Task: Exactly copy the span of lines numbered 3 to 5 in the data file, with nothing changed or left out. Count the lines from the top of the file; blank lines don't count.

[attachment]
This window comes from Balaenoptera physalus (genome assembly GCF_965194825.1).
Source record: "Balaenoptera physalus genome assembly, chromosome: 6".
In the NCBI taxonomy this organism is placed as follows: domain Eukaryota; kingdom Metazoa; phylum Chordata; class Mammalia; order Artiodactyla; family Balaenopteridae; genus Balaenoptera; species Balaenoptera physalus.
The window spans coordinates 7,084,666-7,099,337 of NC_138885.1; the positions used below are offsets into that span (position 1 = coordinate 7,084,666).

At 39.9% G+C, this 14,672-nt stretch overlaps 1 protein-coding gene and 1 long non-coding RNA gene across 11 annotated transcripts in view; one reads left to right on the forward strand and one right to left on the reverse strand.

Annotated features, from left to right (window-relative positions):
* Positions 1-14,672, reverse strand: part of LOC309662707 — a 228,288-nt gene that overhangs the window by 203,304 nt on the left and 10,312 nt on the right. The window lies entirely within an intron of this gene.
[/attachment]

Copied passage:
In the NCBI taxonomy this organism is placed as follows: domain Eukaryota; kingdom Metazoa; phylum Chordata; class Mammalia; order Artiodactyla; family Balaenopteridae; genus Balaenoptera; species Balaenoptera physalus.
The window spans coordinates 7,084,666-7,099,337 of NC_138885.1; the positions used below are offsets into that span (position 1 = coordinate 7,084,666).

At 39.9% G+C, this 14,672-nt stretch overlaps 1 protein-coding gene and 1 long non-coding RNA gene across 11 annotated transcripts in view; one reads left to right on the forward strand and one right to left on the reverse strand.